“He feels he has been given “a whole new world”, which the rest of us, distracted by color, are insensitive to. He no longer thinks of color, pines for it, grieves its loss. He has almost come to see his achromatopsia as a strange gift, one that has ushered him into a new state of sensibility and being.”

Oliver Sacks grabs my attention and holds it. He moves me and he keeps me enthralled in worlds of special personality and behavioural traits, where ambiguity of “communication”, “perception”,
Sep 18, 2011 Cindy rated it it was amazing  ·  review of another edition
Shelves: favorites, medical
Fascinating reading of seven case histories of people with neurological disorders including Temple Grandin who is autistic and the author of Emergence, Labeled Autistic which I read several years ago and loved.

The case of the colorblind painter and to see and not to see were very interesting to me. People who had long term blindness, upon having sight restored have no visual memories to support a perception of what they are seeing. They cannot understand size or distance. Someone living their w
Apr 27, 2013 Will rated it it was amazing  ·  review of another edition
Shelves: science, biography, ebook
After a couple of Sacks’s books that were a little disappointing, this is one that I really enjoyed and was totally absorbed in. Perhaps because there are only a few (seven) stories, rather than the reams of case notes that Sacks normally uses to illustrate anything, and they are fleshed out enough so that you do actually care about the subjects. They are all obsessive in one way or another – an artist who only draws perfectly remembered scenes from his childhood village, a surgeon with Tourette ...more
I expected more from this than a series of vignettes. Even the back cover says "seven paradoxical tales," the last word implying some sort of narrative or plot structure within each section. Yet there is little narrative and no resolution, with the conclusions to each section being abrupt and consistently unsatisfying. Each story is merely a glimpse into the lives of people experiencing extraordinary circumstances -- circumstances borne of what is generally thought of as illness or disease but i ...more
Caitlin Constantine
The theme of this book can be summed up in one single idea, about the plasticity of the human brain, and the way the deficit of disability can be turned into the benefit of compensation. Isn't that such a cool thought? What seems like a disability may ultimately end up a gift.

That's what this whole book is about. Sacks is a neurologist with a bit of Sherlock Holmes mixed in, and he finds himself drawn to some of the most inexplicable cases, like a painter who goes completely colorblind after a c
I've been aware of the work of Dr. Oliver Sacks for many years, yet oddly I have just recently read one of his books.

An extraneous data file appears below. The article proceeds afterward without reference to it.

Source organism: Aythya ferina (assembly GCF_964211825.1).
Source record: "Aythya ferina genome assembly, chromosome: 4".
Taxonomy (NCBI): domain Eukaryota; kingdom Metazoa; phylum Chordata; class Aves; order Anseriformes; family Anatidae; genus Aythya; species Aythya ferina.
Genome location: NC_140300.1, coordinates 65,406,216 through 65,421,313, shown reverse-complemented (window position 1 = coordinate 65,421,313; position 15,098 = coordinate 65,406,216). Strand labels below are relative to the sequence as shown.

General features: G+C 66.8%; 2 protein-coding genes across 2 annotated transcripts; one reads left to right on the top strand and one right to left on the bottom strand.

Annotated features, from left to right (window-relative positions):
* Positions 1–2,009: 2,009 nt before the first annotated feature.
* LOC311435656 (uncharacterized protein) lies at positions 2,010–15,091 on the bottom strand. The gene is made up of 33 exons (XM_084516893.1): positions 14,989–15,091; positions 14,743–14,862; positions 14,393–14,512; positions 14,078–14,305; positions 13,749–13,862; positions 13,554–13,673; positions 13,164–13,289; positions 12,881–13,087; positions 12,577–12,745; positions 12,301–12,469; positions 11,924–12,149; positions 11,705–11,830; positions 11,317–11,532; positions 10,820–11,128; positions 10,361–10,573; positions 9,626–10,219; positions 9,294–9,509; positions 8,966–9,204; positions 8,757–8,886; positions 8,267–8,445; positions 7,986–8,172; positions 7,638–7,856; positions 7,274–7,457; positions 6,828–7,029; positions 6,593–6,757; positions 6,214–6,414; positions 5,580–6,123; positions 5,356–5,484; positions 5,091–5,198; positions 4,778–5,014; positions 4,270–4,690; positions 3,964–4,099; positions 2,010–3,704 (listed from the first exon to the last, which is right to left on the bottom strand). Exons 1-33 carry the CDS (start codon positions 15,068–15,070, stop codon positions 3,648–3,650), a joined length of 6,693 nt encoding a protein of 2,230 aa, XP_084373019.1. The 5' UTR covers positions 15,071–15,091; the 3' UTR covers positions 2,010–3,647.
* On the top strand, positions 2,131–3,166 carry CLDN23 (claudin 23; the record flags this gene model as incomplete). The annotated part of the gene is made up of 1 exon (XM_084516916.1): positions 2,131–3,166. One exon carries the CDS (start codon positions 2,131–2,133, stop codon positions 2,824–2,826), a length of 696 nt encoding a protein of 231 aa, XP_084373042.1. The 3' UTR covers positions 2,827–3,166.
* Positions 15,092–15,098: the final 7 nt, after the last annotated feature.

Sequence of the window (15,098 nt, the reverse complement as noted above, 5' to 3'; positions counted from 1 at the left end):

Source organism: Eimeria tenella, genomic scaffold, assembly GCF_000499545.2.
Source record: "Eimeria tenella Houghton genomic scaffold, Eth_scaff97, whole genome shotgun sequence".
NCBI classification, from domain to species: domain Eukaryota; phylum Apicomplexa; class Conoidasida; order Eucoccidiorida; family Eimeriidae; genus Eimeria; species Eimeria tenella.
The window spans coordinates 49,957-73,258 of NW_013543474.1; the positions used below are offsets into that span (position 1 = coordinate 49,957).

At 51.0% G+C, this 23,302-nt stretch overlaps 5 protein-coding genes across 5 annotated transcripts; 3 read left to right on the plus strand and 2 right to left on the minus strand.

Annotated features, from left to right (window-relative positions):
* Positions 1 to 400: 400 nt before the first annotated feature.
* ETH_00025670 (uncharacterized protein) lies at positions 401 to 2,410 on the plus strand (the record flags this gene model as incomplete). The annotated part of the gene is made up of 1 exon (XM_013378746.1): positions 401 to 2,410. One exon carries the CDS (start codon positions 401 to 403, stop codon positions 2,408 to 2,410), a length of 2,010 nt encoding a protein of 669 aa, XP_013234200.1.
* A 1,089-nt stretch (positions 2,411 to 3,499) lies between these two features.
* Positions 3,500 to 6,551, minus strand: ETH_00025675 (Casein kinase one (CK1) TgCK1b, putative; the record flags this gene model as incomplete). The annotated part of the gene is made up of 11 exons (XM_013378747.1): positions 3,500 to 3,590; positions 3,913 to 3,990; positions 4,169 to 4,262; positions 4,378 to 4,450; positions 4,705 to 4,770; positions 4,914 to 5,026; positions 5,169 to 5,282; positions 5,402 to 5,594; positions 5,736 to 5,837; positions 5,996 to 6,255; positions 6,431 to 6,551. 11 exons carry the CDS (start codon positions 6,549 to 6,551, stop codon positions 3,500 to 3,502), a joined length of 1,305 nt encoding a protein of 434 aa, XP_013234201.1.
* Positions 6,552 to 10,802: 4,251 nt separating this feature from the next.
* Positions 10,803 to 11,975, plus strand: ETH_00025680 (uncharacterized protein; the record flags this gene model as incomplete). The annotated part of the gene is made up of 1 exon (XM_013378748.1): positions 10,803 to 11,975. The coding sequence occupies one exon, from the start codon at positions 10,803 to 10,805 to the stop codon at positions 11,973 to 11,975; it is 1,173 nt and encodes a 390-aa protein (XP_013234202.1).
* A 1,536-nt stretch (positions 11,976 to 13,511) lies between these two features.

This book is a collection of well written case studies of neurological disorder and creativity.

In one case study, an artist, after being in a car accident, obtained incredibly sharp vision--the artist said he could see a worm wriggling a block away--but could now only see in black and white.

Another artist, after having an feverish illness, became obsessed with painting his hometo
May 08, 2007 Matt rated it really liked it  ·  review of another edition
As someone who thinks a fair amount about memory, consciousness, intelligence, etc, I have developed a minor obsession with Oliver Sacks. "The Man Who Mistook his Wife for a Hat" probably taught me more about the way our brains work than all of the psychology classes I took in school - if for no other reason than the fact that the neurology is always seen through Sacks' humanistic lens. "Anthropologist" is another collection of case studies - much longer than their counterparts in "Man", since t ...more
Jamie Collins
While reading The Man Who Mistook His Wife for a Hat, I felt as if Sacks wasn't spending enough time with each of his subjects; in this book I felt like he was spending too much time with each one. The details he gave of their lives were often not the details I wanted to know, and I found myself skimming through some of this. However, the people profiled have undeniably fascinating neurological conditions: an artist who suffers sudden-onset colorblindness; a man whose vision is restored after de ...more
Leandro Ribeiro
Dec 04, 2012 Leandro Ribeiro rated it really liked it  ·  review of another edition
Shelves: ciência
O que é maravilhoso em Oliver Sacks é que ele fala de pessoas. Sim, pessoas com "doenças", doenças neurológicas que, sem dúvida, passamos a conhecer com enorme profundidade e detalhe, mas sempre através da presença da doença numa pessoa. Nota-se que ele se apaixona pelos seus casos, não só por cada pessoa no caso, mas também pelas características do caso. Ou seja: apaixona-se pela pessoa com a doença, pela vida da pessoa, pela rotina da pessoa, pelo modo como os outros interagem com a pessoa, pe ...more
Pradeep Ck
Jun 11, 2016 Pradeep Ck rated it it was amazing  ·  review of another edition
An extremely empathetic account of people afflicted with unusual neurological disorders - which offers a glimpse of how the brain works. Though Mr. Sacks stated aim is to analyse the functioning of the brain, he seems to be driven by the human stories behind the cases.

So he travels long distances to be with the famous artist who can no longer see color, the idiot savant who compulsively draws buildings in intricate detail, the blind person, whose eyes are restored, but sight stubbornly refuses
Mar 11, 2008 Cheng rated it it was amazing  ·  review of another edition
Recommends it for: Everyone.
This is a fascinating book for scientists and non-scientists alike. Dr. Sacks is a very interesting essayist and while he does use medical terms from time to time, he keeps it relatively simple most of the time, even when talking about complex processes of the brain. You will be so amazed at all the things we take for granted because our brain processes the information before we even realized what we perceive as reality has already been processed by our brains, but the patients in these 7 parado ...more
Feb 28, 2011 Marjorie rated it really liked it  ·  review of another edition